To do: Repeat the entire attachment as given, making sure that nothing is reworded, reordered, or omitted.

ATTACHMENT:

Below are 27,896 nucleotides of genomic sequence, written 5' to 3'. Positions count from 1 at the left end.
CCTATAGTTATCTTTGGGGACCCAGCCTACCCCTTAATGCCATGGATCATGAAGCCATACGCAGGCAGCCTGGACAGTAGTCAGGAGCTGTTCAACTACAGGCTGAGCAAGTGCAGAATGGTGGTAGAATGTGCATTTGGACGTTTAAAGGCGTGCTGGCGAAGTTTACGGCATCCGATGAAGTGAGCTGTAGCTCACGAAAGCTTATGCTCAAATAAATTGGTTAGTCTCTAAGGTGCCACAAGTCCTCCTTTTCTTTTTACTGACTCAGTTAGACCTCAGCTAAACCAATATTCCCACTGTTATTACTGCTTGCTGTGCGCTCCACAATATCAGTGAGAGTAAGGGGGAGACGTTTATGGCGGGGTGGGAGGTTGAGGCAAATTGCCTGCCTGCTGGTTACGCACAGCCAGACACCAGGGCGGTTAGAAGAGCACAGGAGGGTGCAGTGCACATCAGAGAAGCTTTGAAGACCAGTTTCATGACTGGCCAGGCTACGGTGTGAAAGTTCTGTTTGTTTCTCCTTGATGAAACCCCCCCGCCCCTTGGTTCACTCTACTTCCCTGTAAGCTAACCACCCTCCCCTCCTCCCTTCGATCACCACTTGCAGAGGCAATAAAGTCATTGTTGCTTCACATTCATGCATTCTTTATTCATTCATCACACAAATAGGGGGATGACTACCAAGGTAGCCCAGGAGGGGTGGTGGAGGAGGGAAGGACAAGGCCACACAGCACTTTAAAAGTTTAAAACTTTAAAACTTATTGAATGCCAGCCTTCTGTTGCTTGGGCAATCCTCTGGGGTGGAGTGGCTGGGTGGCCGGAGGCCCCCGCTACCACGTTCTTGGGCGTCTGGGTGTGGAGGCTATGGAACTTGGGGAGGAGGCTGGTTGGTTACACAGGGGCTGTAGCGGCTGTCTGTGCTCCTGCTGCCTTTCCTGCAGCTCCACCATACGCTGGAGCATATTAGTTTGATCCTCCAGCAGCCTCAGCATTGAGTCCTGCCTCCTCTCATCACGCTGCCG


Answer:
Below are 27,896 nucleotides of genomic sequence, written 5' to 3'. Positions count from 1 at the left end.
CCTATAGTTATCTTTGGGGACCCAGCCTACCCCTTAATGCCATGGATCATGAAGCCATACGCAGGCAGCCTGGACAGTAGTCAGGAGCTGTTCAACTACAGGCTGAGCAAGTGCAGAATGGTGGTAGAATGTGCATTTGGACGTTTAAAGGCGTGCTGGCGAAGTTTACGGCATCCGATGAAGTGAGCTGTAGCTCACGAAAGCTTATGCTCAAATAAATTGGTTAGTCTCTAAGGTGCCACAAGTCCTCCTTTTCTTTTTACTGACTCAGTTAGACCTCAGCTAAACCAATATTCCCACTGTTATTACTGCTTGCTGTGCGCTCCACAATATCAGTGAGAGTAAGGGGGAGACGTTTATGGCGGGGTGGGAGGTTGAGGCAAATTGCCTGCCTGCTGGTTACGCACAGCCAGACACCAGGGCGGTTAGAAGAGCACAGGAGGGTGCAGTGCACATCAGAGAAGCTTTGAAGACCAGTTTCATGACTGGCCAGGCTACGGTGTGAAAGTTCTGTTTGTTTCTCCTTGATGAAACCCCCCCGCCCCTTGGTTCACTCTACTTCCCTGTAAGCTAACCACCCTCCCCTCCTCCCTTCGATCACCACTTGCAGAGGCAATAAAGTCATTGTTGCTTCACATTCATGCATTCTTTATTCATTCATCACACAAATAGGGGGATGACTACCAAGGTAGCCCAGGAGGGGTGGTGGAGGAGGGAAGGACAAGGCCACACAGCACTTTAAAAGTTTAAAACTTTAAAACTTATTGAATGCCAGCCTTCTGTTGCTTGGGCAATCCTCTGGGGTGGAGTGGCTGGGTGGCCGGAGGCCCCCGCTACCACGTTCTTGGGCGTCTGGGTGTGGAGGCTATGGAACTTGGGGAGGAGGCTGGTTGGTTACACAGGGGCTGTAGCGGCTGTCTGTGCTCCTGCTGCCTTTCCTGCAGCTCCACCATACGCTGGAGCATATTAGTTTGATCCTCCAGCAGCCTCAGCATTGAGTCCTGCCTCCTCTCATCACGCTGCCG